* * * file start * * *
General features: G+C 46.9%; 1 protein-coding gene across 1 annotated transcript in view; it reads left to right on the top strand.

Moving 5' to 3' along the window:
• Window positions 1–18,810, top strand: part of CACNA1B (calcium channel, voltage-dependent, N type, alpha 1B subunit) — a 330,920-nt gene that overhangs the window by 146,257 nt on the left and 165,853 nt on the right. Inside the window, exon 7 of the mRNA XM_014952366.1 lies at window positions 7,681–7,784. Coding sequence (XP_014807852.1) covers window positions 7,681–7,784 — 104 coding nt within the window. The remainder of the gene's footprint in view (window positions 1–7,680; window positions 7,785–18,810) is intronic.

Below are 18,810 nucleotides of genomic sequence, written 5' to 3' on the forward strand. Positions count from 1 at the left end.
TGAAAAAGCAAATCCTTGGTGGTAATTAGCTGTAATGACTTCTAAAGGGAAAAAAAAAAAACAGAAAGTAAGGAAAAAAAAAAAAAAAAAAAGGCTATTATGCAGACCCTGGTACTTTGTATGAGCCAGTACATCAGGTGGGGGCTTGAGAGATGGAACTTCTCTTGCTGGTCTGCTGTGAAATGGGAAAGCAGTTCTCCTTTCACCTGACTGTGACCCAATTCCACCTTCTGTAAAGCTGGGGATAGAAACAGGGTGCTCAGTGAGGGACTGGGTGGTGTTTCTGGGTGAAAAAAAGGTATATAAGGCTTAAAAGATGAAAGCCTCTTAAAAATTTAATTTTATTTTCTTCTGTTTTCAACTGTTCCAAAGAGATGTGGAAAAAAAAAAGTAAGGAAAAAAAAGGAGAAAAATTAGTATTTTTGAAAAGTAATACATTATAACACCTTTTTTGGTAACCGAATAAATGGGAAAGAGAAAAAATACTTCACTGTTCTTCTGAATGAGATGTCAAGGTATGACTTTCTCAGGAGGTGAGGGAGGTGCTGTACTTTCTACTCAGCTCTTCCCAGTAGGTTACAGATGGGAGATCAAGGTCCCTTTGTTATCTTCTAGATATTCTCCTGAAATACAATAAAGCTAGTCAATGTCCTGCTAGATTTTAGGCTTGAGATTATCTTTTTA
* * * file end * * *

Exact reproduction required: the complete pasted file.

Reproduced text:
General features: G+C 46.9%; 1 protein-coding gene across 1 annotated transcript in view; it reads left to right on the top strand.

Moving 5' to 3' along the window:
• Window positions 1–18,810, top strand: part of CACNA1B (calcium channel, voltage-dependent, N type, alpha 1B subunit) — a 330,920-nt gene that overhangs the window by 146,257 nt on the left and 165,853 nt on the right. Inside the window, exon 7 of the mRNA XM_014952366.1 lies at window positions 7,681–7,784. Coding sequence (XP_014807852.1) covers window positions 7,681–7,784 — 104 coding nt within the window. The remainder of the gene's footprint in view (window positions 1–7,680; window positions 7,785–18,810) is intronic.

Below are 18,810 nucleotides of genomic sequence, written 5' to 3' on the forward strand. Positions count from 1 at the left end.
TGAAAAAGCAAATCCTTGGTGGTAATTAGCTGTAATGACTTCTAAAGGGAAAAAAAAAAAACAGAAAGTAAGGAAAAAAAAAAAAAAAAAAAGGCTATTATGCAGACCCTGGTACTTTGTATGAGCCAGTACATCAGGTGGGGGCTTGAGAGATGGAACTTCTCTTGCTGGTCTGCTGTGAAATGGGAAAGCAGTTCTCCTTTCACCTGACTGTGACCCAATTCCACCTTCTGTAAAGCTGGGGATAGAAACAGGGTGCTCAGTGAGGGACTGGGTGGTGTTTCTGGGTGAAAAAAAGGTATATAAGGCTTAAAAGATGAAAGCCTCTTAAAAATTTAATTTTATTTTCTTCTGTTTTCAACTGTTCCAAAGAGATGTGGAAAAAAAAAAGTAAGGAAAAAAAAGGAGAAAAATTAGTATTTTTGAAAAGTAATACATTATAACACCTTTTTTGGTAACCGAATAAATGGGAAAGAGAAAAAATACTTCACTGTTCTTCTGAATGAGATGTCAAGGTATGACTTTCTCAGGAGGTGAGGGAGGTGCTGTACTTTCTACTCAGCTCTTCCCAGTAGGTTACAGATGGGAGATCAAGGTCCCTTTGTTATCTTCTAGATATTCTCCTGAAATACAATAAAGCTAGTCAATGTCCTGCTAGATTTTAGGCTTGAGATTATCTTTTTA